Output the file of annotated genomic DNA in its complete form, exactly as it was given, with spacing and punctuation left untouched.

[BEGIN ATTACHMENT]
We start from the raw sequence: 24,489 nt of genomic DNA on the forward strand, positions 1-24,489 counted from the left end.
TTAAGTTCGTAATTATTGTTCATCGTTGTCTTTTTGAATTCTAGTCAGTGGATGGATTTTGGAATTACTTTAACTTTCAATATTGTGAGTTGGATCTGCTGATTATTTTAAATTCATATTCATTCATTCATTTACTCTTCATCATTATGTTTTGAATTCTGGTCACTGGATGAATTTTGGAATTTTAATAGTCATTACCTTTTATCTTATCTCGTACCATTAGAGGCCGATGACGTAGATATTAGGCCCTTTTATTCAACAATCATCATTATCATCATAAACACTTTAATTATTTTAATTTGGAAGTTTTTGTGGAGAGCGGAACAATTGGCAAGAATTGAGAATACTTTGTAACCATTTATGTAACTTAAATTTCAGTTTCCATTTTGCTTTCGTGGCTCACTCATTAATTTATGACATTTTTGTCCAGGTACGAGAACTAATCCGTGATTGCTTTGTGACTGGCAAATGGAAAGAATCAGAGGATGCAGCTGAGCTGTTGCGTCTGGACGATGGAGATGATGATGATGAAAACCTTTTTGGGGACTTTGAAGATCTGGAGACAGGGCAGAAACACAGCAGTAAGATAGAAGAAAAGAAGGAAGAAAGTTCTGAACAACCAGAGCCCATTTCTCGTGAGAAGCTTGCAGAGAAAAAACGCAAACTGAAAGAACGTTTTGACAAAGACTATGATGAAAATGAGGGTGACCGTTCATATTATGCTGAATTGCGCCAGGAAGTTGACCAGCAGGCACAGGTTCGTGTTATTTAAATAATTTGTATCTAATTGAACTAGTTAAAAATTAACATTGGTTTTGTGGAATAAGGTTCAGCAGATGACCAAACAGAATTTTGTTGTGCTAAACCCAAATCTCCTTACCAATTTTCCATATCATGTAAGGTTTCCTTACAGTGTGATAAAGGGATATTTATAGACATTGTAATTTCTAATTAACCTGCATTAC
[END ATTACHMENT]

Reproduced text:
We start from the raw sequence: 24,489 nt of genomic DNA on the forward strand, positions 1-24,489 counted from the left end.
TTAAGTTCGTAATTATTGTTCATCGTTGTCTTTTTGAATTCTAGTCAGTGGATGGATTTTGGAATTACTTTAACTTTCAATATTGTGAGTTGGATCTGCTGATTATTTTAAATTCATATTCATTCATTCATTTACTCTTCATCATTATGTTTTGAATTCTGGTCACTGGATGAATTTTGGAATTTTAATAGTCATTACCTTTTATCTTATCTCGTACCATTAGAGGCCGATGACGTAGATATTAGGCCCTTTTATTCAACAATCATCATTATCATCATAAACACTTTAATTATTTTAATTTGGAAGTTTTTGTGGAGAGCGGAACAATTGGCAAGAATTGAGAATACTTTGTAACCATTTATGTAACTTAAATTTCAGTTTCCATTTTGCTTTCGTGGCTCACTCATTAATTTATGACATTTTTGTCCAGGTACGAGAACTAATCCGTGATTGCTTTGTGACTGGCAAATGGAAAGAATCAGAGGATGCAGCTGAGCTGTTGCGTCTGGACGATGGAGATGATGATGATGAAAACCTTTTTGGGGACTTTGAAGATCTGGAGACAGGGCAGAAACACAGCAGTAAGATAGAAGAAAAGAAGGAAGAAAGTTCTGAACAACCAGAGCCCATTTCTCGTGAGAAGCTTGCAGAGAAAAAACGCAAACTGAAAGAACGTTTTGACAAAGACTATGATGAAAATGAGGGTGACCGTTCATATTATGCTGAATTGCGCCAGGAAGTTGACCAGCAGGCACAGGTTCGTGTTATTTAAATAATTTGTATCTAATTGAACTAGTTAAAAATTAACATTGGTTTTGTGGAATAAGGTTCAGCAGATGACCAAACAGAATTTTGTTGTGCTAAACCCAAATCTCCTTACCAATTTTCCATATCATGTAAGGTTTCCTTACAGTGTGATAAAGGGATATTTATAGACATTGTAATTTCTAATTAACCTGCATTAC